Remote Agile Team

Where do I start with this team. Maybe right there. This is a Team. The journey this team has gone through, and is continuing to go through so far is awesome!

I am not going to make this post about all of the technical ways this team improved the way they work or how they work together. I may mention some things they do or tools they use, but this post is just simply going to be about the most important part of the team, the people.

This is a large group of people spread across multiple time-zones from California to India. The amount of sacrifice, time and dedication this team has shown has been one of the best experiences working with teams. And this all in the wake of COVID and working remotely.

Let me be clear about the sacrifice, time and dedication. They do not work 80 hour weeks. There are times when the team will decide to hang around together on a call late because they feel they are close to finishing something, but that is not necessary, it is a choice they make. Their sacrifice is one of sacrificing the way they have always worked before, to take a chance on learning a new way of working. Their time is that of taking the time to ask questions and experiment. Their dedication is to sticking with this type of working model even through the tough spots but believing it is better and will continue to get better.

Anyone with real agile experience with great teams know that the best teams are co-located. Especially agile teams. Co-located agile teams set up spaces where the team sits and works together. Our walls are covered with Proto-Personas, Story Maps, 2×2’s, Opportunity Canvas’, Story mockups and notes, Definition of Done, Workflow Board, Release Strategy Grid, and really anything else we find to be helpful. Agile teams that start co-located and go remote can utilize tools like Mural and Miro to replicate this. And as you might imagine, those teams make that transition to remote with relative ease.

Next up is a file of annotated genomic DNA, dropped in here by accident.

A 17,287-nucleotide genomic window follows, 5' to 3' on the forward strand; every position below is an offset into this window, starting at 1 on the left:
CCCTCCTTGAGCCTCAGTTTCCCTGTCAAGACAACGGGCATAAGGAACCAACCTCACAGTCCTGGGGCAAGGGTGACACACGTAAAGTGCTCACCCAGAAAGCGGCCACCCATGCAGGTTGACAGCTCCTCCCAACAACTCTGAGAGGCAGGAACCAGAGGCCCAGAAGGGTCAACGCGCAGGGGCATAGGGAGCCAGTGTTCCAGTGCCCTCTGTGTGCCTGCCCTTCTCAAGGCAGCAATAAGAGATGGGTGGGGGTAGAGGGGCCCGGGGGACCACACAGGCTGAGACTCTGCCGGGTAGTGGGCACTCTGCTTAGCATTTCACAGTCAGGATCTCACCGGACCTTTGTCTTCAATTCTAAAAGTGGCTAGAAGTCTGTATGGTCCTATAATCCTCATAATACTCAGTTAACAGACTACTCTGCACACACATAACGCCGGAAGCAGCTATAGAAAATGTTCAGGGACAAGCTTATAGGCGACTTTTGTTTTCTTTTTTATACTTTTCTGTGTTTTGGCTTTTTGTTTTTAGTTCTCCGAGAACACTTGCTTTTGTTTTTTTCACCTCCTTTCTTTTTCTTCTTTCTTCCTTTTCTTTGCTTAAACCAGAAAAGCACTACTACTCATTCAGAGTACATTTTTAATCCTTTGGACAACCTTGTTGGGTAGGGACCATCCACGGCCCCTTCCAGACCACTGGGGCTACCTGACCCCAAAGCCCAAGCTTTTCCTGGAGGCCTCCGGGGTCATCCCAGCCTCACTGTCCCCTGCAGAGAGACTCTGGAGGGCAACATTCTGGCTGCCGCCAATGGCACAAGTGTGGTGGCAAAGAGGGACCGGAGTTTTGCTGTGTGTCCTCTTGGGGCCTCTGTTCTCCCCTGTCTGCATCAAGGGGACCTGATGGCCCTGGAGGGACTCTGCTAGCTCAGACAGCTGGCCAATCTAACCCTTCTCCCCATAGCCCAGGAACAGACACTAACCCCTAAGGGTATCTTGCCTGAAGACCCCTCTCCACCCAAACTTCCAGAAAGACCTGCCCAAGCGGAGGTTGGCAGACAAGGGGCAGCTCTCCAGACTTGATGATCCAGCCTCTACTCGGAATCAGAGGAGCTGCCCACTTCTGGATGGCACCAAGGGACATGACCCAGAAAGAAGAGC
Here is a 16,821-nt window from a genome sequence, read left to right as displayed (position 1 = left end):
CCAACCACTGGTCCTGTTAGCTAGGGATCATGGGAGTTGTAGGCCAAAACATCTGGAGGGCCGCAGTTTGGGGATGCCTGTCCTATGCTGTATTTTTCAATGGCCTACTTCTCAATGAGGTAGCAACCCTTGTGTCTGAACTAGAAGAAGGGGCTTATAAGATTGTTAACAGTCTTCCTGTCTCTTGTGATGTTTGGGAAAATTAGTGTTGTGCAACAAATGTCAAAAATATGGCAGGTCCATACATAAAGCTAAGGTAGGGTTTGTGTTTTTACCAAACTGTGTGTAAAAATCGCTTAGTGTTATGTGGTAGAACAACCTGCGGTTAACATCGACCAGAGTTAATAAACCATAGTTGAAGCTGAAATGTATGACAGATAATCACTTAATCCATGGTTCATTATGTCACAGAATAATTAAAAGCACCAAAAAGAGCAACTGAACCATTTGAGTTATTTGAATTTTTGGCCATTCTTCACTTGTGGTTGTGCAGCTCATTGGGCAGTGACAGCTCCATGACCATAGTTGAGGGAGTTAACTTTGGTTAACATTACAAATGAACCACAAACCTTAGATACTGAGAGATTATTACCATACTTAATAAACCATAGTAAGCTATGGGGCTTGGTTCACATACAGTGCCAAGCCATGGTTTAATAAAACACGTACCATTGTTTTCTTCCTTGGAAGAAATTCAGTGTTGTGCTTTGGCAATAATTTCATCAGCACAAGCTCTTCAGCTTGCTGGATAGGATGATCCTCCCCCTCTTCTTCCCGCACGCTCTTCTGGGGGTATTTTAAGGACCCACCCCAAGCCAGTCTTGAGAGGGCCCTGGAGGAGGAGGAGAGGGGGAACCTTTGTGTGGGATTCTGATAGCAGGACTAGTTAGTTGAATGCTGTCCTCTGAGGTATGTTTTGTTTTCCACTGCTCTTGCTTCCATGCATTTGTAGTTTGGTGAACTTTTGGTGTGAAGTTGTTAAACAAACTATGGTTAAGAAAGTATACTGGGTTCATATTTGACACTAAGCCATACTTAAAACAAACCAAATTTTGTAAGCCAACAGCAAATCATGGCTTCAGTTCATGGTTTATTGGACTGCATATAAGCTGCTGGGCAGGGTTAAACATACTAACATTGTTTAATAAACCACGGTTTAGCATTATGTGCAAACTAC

This Team started their agile journey fully remote. Working with a guy they never met trying to convince them about things like agile values and principles, Extreme Programming practices and culture, Product Thinking, Agile frameworks like XP, Scrum, Kanban and DevOps practices. This team had to figure it out the hard way. And they are doing it by removing their bias towards how to approach work and working together. They use tools like Miro, Confluence, and Jira to remotely collaborate on discovery and delivery.

Personally, I would just as soon be rid of Jira and just use Miro.

This team has worked through and continues to work through breaking down silos between the standard roles of Business Analysts, Developers, and QA Specialists to form a solid team of equals working towards a strategic objective that supports the product vision.

They meet every iteration to find ways to improve how they work together with one simple rule to that meeting, Vegas Baby. What happens in the retrospective, stays in the retrospective. It is one of the practices that supports an honest, trusting, and safe culture where everyone is valued.

I am updating this at the moment since the team is maturing, the retrospective now occurs in a really ad-hoc kind of way. The team identifies something that is causing them pain in their process, they meet to discuss it, make corrections, and move on. Those corrections may not be perfect solutions every time, but they learn from it and make adjustments.

This is not a long post by design. I just wanted to share that this team is doing something that most would say is impossible to do. They are becoming a fully remote agile team, spanning multiple difficult time-zones, personalities, backgrounds, product approach, bias, and organizational constraints to build software solutions that people like, use, and keep using.

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